Good Morning. We are here today to consider revisions to a proposal first made in August 2013 to require auditors to expand the content of the auditor's report to include "critical audit matters."
This is a continuation of a long process which the Board began in 2010 with outreach to a variety of stakeholders to discuss possible improvements to the auditor's report. Since then, the Board has issued a concept release, a proposed standard, conducted a public round table, and held discussions with our Standard Advisory Group and Investor Advisory Group. We have received hundreds of comment letters. While reactions to the proposal varied, and comments were nuanced, several themes emerged:
First, many commenters supported the concept of critical audit matters ("CAMs") but believed that the 2013 proposal was too broad, because the potential sources of CAMs was unnecessarily broad. Second, there was concern that the definition of CAM's was also too broad and could require disclosure of immaterial information that would not be useful to investors, or, in some cases, information that explicitly does not have to be disclosed by issuers under applicable laws and regulations. Many auditors who commented believed that the documentation requirement also was too burdensome – requiring not just documentation of matters determined to be CAMs but also matters that might be CAMs but later were determined not to be. And while investors were largely supportive of the proposal, some believed the proposal did not go far enough in mandating that auditors share their expert opinions of risks in, for example, the company's accounting, financial reporting or operations.
We have carefully considered all of these perspectives in an attempt to find the right balance between providing investors with useful information while not imposing on auditors requirements that are unduly burdensome or outside of their expertise. The proposal we are considering today includes several changes in order to accommodate commenters' views.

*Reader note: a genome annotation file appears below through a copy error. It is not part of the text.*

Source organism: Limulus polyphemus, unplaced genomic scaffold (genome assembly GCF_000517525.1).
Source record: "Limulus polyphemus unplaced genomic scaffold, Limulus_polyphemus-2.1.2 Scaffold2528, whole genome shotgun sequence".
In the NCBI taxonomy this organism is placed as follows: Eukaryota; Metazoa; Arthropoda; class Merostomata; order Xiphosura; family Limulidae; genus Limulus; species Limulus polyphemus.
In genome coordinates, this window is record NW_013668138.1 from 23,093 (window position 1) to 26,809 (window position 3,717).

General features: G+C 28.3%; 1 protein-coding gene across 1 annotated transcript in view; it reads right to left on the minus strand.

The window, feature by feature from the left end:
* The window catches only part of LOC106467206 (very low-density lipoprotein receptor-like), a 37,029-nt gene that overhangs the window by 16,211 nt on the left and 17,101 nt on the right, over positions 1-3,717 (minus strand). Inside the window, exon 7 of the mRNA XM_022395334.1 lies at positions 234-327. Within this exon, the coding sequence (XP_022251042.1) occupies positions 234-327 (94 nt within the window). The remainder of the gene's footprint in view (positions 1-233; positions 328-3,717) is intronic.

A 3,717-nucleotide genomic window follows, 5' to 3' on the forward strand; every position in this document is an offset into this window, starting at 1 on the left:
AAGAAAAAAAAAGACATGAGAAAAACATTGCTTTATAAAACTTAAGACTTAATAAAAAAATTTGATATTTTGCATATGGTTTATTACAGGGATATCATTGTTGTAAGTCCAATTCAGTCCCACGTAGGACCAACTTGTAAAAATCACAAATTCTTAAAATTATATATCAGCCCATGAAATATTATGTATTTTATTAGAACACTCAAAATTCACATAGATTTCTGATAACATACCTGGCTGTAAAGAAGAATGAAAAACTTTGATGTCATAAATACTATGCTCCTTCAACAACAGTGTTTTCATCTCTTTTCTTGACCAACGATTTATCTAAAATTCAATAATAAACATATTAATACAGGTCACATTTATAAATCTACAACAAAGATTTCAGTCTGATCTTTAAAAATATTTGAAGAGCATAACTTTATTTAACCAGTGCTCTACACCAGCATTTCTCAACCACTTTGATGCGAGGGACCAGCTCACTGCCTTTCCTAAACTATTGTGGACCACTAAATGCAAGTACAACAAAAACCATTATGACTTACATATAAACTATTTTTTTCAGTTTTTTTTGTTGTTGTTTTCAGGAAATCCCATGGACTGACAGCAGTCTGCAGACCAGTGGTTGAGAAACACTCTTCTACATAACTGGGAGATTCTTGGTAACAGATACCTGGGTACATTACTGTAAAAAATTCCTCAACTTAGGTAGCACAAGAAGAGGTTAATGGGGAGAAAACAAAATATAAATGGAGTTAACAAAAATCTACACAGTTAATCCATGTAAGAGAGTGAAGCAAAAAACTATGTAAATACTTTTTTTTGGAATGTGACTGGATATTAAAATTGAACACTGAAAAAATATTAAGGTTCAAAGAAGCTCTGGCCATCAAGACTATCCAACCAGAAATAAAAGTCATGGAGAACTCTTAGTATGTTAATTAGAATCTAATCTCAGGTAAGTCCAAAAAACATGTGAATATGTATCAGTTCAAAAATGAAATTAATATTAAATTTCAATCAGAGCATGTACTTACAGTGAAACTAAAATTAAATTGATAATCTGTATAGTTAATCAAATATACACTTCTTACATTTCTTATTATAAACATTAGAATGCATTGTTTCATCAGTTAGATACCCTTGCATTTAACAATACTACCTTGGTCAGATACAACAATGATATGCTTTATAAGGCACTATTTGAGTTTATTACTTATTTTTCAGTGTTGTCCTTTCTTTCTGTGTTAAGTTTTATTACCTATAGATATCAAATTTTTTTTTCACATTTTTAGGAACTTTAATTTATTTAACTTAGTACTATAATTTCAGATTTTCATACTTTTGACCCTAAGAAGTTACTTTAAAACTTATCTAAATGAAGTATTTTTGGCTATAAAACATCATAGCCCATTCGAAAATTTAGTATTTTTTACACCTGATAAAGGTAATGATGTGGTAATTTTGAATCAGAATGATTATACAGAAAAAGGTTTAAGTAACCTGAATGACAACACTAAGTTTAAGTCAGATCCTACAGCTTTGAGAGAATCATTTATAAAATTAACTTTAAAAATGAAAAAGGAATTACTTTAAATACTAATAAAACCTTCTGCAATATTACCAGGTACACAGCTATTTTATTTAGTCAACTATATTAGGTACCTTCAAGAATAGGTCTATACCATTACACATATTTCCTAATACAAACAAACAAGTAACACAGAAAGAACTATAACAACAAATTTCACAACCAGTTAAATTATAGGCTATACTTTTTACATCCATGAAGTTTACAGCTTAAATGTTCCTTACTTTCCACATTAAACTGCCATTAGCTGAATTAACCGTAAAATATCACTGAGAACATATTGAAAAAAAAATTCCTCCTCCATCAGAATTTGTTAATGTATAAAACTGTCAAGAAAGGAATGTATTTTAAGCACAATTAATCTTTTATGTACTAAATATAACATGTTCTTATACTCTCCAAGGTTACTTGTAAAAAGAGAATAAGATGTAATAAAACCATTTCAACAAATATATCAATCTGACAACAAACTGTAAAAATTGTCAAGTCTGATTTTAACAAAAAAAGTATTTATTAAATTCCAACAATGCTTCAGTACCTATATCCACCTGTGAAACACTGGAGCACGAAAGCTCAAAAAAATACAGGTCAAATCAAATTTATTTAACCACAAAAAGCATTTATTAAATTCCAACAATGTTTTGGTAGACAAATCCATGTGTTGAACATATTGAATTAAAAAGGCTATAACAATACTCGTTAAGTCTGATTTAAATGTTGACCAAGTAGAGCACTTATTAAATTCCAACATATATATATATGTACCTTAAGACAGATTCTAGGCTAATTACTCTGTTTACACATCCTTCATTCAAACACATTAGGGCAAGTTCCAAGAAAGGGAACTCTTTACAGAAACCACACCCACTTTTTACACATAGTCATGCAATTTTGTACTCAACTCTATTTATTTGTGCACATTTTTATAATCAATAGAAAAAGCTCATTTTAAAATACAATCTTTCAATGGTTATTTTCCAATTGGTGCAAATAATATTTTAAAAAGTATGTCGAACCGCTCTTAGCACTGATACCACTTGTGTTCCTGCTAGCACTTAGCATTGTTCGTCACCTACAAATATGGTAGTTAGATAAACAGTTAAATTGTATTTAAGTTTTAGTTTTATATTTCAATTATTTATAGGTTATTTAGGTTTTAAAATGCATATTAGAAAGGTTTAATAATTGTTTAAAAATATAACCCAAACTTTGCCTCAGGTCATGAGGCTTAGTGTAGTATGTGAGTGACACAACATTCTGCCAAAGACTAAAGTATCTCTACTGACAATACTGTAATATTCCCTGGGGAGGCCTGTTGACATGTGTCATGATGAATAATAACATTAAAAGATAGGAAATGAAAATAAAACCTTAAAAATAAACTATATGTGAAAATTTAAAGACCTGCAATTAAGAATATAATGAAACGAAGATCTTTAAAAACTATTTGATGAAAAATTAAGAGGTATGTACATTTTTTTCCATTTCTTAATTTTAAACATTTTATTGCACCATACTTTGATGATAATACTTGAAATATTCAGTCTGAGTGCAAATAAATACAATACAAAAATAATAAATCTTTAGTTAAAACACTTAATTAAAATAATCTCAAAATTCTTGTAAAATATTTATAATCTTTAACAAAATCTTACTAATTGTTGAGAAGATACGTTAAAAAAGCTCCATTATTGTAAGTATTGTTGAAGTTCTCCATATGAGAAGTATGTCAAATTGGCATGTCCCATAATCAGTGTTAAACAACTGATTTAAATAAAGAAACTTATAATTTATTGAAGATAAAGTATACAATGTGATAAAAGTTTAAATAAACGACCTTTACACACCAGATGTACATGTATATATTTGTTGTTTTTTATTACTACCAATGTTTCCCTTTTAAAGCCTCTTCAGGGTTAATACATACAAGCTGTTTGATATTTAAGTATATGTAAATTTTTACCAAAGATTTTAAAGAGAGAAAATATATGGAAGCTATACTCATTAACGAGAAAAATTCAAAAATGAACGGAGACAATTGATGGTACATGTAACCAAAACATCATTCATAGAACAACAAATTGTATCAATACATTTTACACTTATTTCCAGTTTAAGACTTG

First, it narrows the source of CAMs to matters communicated or required to be communicated to the audit committee. This is a limited universe of information that is already required to be documented by the auditor, thus narrowing the population of topics that may give rise to a CAM but capturing the most important information in an audit.
Second, we are proposing to require CAM disclosure only to the extent the audit matter relates to accounts or disclosures that are material to the financial statements, in order to avoid auditor disclosure of information that is immaterial and unlikely to be of interest to investors.
And, third, the proposal includes a less burdensome documentation requirement. While auditors will be required to document why material matters communicated to the audit committee are not CAMs, the universe of such potential matters is limited by the audit committee communications filter, making the documentation requirement less onerous.
Finally, preparers should feel more comfortable that CAM disclosures under the reproposal would start with a reference to disclosures made by management in material financial reporting areas and otherwise focus on the work of the auditor. This should generally eliminate the need for auditor's to disclose any original information about the company, except to the extent the auditor's stated reason for identifying a CAM involves reference to facts not already disclosed by the company. I would hope that such circumstances will be infrequent.
In my view, the staff's recommendation is responsive to the comments we received and strikes a reasonable balance. For that reason, I support issuance of the reproposal.